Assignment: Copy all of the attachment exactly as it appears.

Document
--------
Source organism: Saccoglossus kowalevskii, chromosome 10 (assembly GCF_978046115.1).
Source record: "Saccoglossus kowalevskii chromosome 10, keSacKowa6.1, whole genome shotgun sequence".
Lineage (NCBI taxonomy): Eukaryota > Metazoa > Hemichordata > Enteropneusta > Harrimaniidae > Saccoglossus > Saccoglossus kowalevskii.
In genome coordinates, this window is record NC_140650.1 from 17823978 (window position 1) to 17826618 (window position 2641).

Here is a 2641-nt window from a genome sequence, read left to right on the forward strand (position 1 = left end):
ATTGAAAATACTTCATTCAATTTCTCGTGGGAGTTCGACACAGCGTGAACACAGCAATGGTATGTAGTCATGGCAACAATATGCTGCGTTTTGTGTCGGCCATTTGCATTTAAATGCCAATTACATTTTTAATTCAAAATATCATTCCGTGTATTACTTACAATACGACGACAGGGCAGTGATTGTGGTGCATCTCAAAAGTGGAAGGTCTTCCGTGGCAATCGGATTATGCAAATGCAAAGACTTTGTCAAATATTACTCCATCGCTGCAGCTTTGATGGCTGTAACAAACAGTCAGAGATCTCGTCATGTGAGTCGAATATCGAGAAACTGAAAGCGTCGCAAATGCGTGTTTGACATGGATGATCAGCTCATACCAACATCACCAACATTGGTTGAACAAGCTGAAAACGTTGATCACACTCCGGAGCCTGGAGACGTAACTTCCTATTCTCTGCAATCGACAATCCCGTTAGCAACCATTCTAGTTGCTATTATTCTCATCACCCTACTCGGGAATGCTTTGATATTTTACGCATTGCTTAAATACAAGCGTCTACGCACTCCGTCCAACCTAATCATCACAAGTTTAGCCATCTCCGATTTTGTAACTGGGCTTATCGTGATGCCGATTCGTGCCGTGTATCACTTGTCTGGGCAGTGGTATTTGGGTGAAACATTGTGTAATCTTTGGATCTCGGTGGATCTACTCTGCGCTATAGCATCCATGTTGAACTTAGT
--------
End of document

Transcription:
Source organism: Saccoglossus kowalevskii, chromosome 10 (assembly GCF_978046115.1).
Source record: "Saccoglossus kowalevskii chromosome 10, keSacKowa6.1, whole genome shotgun sequence".
Lineage (NCBI taxonomy): Eukaryota > Metazoa > Hemichordata > Enteropneusta > Harrimaniidae > Saccoglossus > Saccoglossus kowalevskii.
In genome coordinates, this window is record NC_140650.1 from 17823978 (window position 1) to 17826618 (window position 2641).

Here is a 2641-nt window from a genome sequence, read left to right on the forward strand (position 1 = left end):
ATTGAAAATACTTCATTCAATTTCTCGTGGGAGTTCGACACAGCGTGAACACAGCAATGGTATGTAGTCATGGCAACAATATGCTGCGTTTTGTGTCGGCCATTTGCATTTAAATGCCAATTACATTTTTAATTCAAAATATCATTCCGTGTATTACTTACAATACGACGACAGGGCAGTGATTGTGGTGCATCTCAAAAGTGGAAGGTCTTCCGTGGCAATCGGATTATGCAAATGCAAAGACTTTGTCAAATATTACTCCATCGCTGCAGCTTTGATGGCTGTAACAAACAGTCAGAGATCTCGTCATGTGAGTCGAATATCGAGAAACTGAAAGCGTCGCAAATGCGTGTTTGACATGGATGATCAGCTCATACCAACATCACCAACATTGGTTGAACAAGCTGAAAACGTTGATCACACTCCGGAGCCTGGAGACGTAACTTCCTATTCTCTGCAATCGACAATCCCGTTAGCAACCATTCTAGTTGCTATTATTCTCATCACCCTACTCGGGAATGCTTTGATATTTTACGCATTGCTTAAATACAAGCGTCTACGCACTCCGTCCAACCTAATCATCACAAGTTTAGCCATCTCCGATTTTGTAACTGGGCTTATCGTGATGCCGATTCGTGCCGTGTATCACTTGTCTGGGCAGTGGTATTTGGGTGAAACATTGTGTAATCTTTGGATCTCGGTGGATCTACTCTGCGCTATAGCATCCATGTTGAACTTAGT